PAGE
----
Kempis concludes his chapter on rash judgment (1,14) with the wise words above. A person who appeals to reason when coming to a negative quick judgment is neither enlightened, nor subject to the Lord, nor filled with ardent love. We are to imitate Jesus in mercy (see Lk 23:34), not the devil in accusation (see Rev 12:10). This contrast between judgment and mercy is best expressed by James in his epistle:
For the judgment is merciless to one who has not shown mercy; mercy triumphs over judgment. (Jas 2:13)
In expanding on what He meant (in the headline), Jesus, among many other sins, lists “malice, … envy, … arrogance” (from today’s Gospel, Mk 7:14-23). Are these not often the cause of our snap judgments? Thinking ourselves better than others or tearing others down in order to build ourselves up? What is the proper disposition we are to maintain? Well, we look to the last word of Kempis’s: love. Love does not defile us or the other. How is this made possible for us broken humans? By relying “upon the power of Jesus Christ.”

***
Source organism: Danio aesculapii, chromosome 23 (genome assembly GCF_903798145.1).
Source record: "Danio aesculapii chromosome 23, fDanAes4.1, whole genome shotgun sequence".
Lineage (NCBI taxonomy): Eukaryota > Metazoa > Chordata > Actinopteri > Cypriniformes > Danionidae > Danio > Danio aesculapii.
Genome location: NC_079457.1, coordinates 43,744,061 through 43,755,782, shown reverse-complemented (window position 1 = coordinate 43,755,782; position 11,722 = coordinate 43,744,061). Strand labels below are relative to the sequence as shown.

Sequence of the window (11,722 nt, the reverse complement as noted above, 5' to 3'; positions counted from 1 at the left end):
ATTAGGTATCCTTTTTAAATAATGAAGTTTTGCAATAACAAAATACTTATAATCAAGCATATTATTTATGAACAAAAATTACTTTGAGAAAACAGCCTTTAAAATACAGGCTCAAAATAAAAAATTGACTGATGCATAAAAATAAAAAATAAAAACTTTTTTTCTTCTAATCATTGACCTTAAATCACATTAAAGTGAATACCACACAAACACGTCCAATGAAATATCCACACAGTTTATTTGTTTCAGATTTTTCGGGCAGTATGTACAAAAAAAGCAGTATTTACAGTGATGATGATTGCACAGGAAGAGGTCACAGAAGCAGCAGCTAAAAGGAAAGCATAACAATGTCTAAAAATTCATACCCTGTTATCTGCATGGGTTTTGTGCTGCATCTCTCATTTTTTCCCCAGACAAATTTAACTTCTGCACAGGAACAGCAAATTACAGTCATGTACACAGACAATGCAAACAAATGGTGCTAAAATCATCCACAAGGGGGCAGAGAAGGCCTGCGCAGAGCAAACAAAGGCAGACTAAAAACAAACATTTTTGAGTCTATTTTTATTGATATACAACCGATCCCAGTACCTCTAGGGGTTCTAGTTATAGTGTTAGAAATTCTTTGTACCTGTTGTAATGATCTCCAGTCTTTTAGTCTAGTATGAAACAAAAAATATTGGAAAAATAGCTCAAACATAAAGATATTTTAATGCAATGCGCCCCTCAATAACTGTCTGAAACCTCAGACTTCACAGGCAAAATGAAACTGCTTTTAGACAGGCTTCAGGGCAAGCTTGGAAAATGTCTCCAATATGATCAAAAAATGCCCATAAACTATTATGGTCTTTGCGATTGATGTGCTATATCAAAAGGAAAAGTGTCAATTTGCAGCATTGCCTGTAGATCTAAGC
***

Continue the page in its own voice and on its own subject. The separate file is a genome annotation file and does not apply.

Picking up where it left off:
Let us never stop begging for God’s mercy and grace — for ourselves and for others — to overcome the temptation to defile ourselves by defiling others.
Contemporary Jesus (2010) by Jerry Bacik